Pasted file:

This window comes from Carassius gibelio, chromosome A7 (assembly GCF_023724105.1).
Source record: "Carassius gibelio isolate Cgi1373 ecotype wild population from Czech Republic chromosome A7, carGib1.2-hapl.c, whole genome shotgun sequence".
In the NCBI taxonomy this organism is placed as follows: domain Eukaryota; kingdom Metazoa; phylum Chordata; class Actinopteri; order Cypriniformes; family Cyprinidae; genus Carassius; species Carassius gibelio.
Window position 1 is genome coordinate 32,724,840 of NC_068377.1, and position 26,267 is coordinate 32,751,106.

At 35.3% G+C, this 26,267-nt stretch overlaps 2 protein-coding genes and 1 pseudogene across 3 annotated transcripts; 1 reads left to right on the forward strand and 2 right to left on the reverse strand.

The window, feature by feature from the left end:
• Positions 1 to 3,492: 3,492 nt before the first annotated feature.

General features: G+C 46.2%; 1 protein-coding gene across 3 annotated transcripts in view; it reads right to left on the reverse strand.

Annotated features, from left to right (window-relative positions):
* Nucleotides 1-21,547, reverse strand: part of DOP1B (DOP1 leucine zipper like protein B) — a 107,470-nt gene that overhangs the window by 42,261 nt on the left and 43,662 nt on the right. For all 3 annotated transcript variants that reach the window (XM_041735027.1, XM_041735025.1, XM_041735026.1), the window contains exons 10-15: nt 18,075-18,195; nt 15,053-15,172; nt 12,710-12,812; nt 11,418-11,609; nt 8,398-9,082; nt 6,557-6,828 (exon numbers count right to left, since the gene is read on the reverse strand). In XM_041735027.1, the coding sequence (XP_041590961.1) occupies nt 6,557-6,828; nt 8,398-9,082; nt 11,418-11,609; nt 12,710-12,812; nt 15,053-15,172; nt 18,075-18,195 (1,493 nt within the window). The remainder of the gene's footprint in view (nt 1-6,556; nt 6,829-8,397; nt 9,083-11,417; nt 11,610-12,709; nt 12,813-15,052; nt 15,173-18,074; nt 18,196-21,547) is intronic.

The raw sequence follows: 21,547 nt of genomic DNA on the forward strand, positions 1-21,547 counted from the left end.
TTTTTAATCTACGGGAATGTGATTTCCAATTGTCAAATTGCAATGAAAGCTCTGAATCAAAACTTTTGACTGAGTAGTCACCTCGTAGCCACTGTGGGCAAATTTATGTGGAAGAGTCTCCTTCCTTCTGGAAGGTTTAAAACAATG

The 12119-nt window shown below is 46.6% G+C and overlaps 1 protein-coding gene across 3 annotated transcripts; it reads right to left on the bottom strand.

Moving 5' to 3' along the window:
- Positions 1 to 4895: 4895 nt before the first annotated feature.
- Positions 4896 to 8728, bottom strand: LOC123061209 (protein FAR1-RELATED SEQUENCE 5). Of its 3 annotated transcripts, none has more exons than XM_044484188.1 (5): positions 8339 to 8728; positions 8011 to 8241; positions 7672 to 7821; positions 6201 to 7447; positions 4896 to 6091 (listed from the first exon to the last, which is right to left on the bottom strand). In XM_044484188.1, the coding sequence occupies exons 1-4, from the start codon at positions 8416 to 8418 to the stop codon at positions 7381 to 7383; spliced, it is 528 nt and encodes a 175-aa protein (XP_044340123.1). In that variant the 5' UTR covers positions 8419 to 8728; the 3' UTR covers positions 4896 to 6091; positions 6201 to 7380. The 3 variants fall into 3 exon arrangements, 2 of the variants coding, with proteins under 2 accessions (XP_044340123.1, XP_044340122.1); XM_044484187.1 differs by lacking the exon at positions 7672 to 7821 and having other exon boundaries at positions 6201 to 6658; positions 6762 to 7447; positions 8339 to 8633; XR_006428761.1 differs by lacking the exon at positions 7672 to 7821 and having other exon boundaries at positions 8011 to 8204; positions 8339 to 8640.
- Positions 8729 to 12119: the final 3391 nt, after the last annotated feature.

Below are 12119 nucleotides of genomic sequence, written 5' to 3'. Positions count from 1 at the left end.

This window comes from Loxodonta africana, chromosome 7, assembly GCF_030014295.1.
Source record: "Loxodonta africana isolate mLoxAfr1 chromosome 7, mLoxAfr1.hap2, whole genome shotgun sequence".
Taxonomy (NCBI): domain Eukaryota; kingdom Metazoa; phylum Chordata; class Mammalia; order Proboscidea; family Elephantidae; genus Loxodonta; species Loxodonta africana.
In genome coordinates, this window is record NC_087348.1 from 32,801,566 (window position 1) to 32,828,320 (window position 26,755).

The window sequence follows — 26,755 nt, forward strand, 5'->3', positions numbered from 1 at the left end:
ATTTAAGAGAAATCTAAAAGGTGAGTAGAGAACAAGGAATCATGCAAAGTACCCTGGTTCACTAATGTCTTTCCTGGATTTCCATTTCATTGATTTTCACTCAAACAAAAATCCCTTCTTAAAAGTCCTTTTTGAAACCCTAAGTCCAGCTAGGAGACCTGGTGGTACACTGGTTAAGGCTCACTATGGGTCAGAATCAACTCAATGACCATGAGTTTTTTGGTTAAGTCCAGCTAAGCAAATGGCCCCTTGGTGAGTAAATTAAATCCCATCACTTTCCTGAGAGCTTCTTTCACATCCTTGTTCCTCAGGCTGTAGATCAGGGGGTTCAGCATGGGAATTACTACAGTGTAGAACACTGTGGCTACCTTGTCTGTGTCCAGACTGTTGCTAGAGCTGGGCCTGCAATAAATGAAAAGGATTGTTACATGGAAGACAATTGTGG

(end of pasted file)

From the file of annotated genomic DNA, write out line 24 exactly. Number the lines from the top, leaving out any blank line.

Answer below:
ATTTAAGAGAAATCTAAAAGGTGAGTAGAGAACAAGGAATCATGCAAAGTACCCTGGTTCACTAATGTCTTTCCTGGATTTCCATTTCATTGATTTTCACTCAAACAAAAATCCCTTCTTAAAAGTCCTTTTTGAAACCCTAAGTCCAGCTAGGAGACCTGGTGGTACACTGGTTAAGGCTCACTATGGGTCAGAATCAACTCAATGACCATGAGTTTTTTGGTTAAGTCCAGCTAAGCAAATGGCCCCTTGGTGAGTAAATTAAATCCCATCACTTTCCTGAGAGCTTCTTTCACATCCTTGTTCCTCAGGCTGTAGATCAGGGGGTTCAGCATGGGAATTACTACAGTGTAGAACACTGTGGCTACCTTGTCTGTGTCCAGACTGTTGCTAGAGCTGGGCCTGCAATAAATGAAAAGGATTGTTACATGGAAGACAATTGTGG